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Old November 26th, 2008, 03:55 AM   #16
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Quote:
Originally Posted by Ian Stark View Post
Leaving aside issues of potential theft, what are people's views on wrapping the lens, eyepiece, camera body, etc individually in tons of bubblewrap, burying them deep between jumpers, socks and underwear, then checking it as hold luggage on a transatlantic flight, adorned with 'Fragile' labels, of course?

I'm just a bit concerned that my Portabrace is about three inches bigger in every dimension than the carry on allowance for Virgin Atlantic passengers in any class.

Am I being a complete twat-head (as we so quaintly say over here) even thinking about it?

Guidance (and a stern talking to) welcomed.

Thanks,

Ian . . .
I'm not answering as a lawyer, but as someone with nearly 9,000 posts on FlyerTalk.com (a great resource for airline and travel information).

Never, ever, ever, ever place valuables in checked luggage. Never. Ever.

Airline liability is extremely limited for lost or damage contents in luggage, and electronics and photo equipment is excluded by the Conditions of Carriage of virtually every carrier.

There are two major vulnerabilities to which checked luggage is exposed: (1) in the U.S., TSA can, and will, open luggage at their whim, and (2) baggage handlers, who will "supplement" their meager income with goodies from passengers' luggage. This results in lots of finger pointing when things go missing or get destroyed -- TSA blames the airline, the airline blames TSA, and no one winds up liable.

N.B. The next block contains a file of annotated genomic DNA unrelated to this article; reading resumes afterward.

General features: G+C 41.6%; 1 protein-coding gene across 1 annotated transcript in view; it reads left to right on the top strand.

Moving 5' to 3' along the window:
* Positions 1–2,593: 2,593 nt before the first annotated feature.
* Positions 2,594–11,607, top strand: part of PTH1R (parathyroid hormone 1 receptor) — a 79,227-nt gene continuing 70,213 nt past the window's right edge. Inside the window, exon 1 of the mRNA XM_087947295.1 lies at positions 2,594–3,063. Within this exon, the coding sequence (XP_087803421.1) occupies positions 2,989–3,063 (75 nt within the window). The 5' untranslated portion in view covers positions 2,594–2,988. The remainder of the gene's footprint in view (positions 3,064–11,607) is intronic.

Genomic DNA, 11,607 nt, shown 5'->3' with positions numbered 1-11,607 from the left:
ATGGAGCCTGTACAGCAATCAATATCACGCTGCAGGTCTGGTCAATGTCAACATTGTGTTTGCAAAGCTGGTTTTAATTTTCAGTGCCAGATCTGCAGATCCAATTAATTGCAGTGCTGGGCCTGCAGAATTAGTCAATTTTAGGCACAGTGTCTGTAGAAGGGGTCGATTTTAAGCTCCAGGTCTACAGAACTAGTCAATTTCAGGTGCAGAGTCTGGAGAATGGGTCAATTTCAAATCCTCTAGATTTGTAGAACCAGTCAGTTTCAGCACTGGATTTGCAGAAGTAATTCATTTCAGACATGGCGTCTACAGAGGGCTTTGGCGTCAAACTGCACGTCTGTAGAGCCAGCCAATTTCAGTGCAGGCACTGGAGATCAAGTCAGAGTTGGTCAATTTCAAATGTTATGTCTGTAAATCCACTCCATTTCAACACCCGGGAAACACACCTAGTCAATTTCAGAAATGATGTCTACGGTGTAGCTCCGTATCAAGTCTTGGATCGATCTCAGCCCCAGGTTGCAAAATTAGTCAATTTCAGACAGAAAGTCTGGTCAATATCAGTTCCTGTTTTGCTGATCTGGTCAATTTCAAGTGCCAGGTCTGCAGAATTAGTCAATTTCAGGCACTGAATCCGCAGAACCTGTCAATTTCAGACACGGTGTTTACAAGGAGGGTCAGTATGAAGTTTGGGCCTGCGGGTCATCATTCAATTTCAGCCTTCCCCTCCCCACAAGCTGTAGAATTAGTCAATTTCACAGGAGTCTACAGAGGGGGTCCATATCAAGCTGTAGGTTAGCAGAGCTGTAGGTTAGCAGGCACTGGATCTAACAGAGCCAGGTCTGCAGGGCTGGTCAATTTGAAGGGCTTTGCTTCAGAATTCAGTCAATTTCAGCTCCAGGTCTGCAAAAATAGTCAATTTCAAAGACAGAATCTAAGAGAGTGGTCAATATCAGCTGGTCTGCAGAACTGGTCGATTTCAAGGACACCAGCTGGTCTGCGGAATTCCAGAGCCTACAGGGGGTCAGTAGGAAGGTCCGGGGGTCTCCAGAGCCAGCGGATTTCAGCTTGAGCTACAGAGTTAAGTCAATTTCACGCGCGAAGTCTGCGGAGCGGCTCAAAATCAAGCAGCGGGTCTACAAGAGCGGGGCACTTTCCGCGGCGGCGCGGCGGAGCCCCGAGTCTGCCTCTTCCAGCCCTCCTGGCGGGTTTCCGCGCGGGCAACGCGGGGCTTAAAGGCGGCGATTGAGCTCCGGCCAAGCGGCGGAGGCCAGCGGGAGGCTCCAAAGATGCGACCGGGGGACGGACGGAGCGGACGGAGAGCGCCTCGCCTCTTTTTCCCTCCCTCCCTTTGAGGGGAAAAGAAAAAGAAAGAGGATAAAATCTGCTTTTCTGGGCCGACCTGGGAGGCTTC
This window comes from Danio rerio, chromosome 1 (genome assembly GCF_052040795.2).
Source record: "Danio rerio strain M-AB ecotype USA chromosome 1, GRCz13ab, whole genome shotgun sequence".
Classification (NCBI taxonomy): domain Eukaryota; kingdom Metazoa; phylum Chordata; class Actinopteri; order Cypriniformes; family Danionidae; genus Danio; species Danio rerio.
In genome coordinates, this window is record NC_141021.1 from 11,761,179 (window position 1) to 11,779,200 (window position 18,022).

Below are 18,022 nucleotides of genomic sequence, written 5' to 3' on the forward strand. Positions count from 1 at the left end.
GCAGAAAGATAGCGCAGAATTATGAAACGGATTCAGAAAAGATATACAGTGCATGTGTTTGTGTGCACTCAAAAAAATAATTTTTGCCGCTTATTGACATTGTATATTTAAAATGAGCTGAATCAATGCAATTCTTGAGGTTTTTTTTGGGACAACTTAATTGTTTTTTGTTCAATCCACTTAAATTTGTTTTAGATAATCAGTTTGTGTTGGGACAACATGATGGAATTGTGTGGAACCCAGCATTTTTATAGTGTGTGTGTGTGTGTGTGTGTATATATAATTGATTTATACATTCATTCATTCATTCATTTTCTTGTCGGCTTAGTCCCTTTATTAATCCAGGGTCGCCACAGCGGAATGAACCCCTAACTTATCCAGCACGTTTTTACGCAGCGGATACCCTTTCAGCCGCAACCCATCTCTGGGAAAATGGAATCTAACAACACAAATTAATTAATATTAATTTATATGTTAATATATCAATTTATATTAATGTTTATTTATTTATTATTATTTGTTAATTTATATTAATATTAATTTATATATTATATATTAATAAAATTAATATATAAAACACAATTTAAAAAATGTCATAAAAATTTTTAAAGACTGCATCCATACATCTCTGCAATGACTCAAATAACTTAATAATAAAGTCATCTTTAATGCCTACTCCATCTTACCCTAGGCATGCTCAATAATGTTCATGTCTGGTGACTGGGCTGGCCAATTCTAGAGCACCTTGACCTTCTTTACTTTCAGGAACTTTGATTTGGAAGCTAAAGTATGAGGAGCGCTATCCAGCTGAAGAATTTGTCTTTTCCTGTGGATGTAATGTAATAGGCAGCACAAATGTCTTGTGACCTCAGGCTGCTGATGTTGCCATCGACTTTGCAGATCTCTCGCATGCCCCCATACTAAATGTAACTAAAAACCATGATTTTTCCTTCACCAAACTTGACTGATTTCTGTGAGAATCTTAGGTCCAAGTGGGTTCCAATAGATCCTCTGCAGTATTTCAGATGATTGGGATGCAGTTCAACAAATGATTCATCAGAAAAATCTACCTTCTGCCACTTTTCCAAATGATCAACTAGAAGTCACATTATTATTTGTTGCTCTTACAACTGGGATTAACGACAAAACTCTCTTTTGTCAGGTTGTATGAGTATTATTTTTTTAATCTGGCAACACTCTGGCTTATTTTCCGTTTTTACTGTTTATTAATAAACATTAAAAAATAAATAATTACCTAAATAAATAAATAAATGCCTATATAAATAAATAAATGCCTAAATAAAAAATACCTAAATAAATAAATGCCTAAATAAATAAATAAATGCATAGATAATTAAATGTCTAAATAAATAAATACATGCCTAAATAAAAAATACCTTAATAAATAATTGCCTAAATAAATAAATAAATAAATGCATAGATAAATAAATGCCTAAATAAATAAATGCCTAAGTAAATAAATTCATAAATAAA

If you MUST ship equipment, pack in appropriate containers, e.g. a Pelican case, insure it, and, preferably, ship it as air cargo. I'm sure there will be a long line of posts from people saying, "I've packed iMax cameras in an old duffel bag wrapped with underwear and socks and they've arrived just fine," but I will defer to the experiences of the 170,000 members of FlyerTalk, virtually all of whom are frequent fliers, on this. "Fragile" stickers mean nothing -- first, you're assuming that TSA TSOs and baggage handlers can read. In my experience, that assumes a lot. Second, you're assuming that TSA TSOs and baggage handlers care; many will view your "Fragile" sticker as a personal challenge.

If you can't carry it on, pack it properly, insure it, ship it by air cargo or, if you absolutely must check it, don't just bury it with your briefs. And, if it's not in your personal possession the entire time, have contingency plans in place so that you don't find yourself on location without your gear. I am only a lowly amateur, and I always carry-on my gear, regardless of where I fly in the world. I can't imagine a pro trusting his or her livelihood to either TSA or the airline baggage handlers.

Edited to add:

Two other points:

Though carry-on rules are rather liberal with respect to weight in the U.S., they are strictly enforced by some carriers in other countries. Don't assume that was is a legal carry-on in the U.S. will be permitted overseas.

Particularly in the U.S., but in other countries as well (China, where I am right now, comes to mind), carry-on space is at a premium. In the U.S., those with elite status on an airline board first specifically to grab the overhead bin space. Those who board later in the process frequently have to "gate check" carry-on bags. This is the worst of all worlds as, frequently, gate-checked bags won't even make the flight and, when they do, they are the last bags that are, literally (yes, Jack, "literally" ;)), thrown into the hold.
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Old November 26th, 2008, 07:03 PM   #17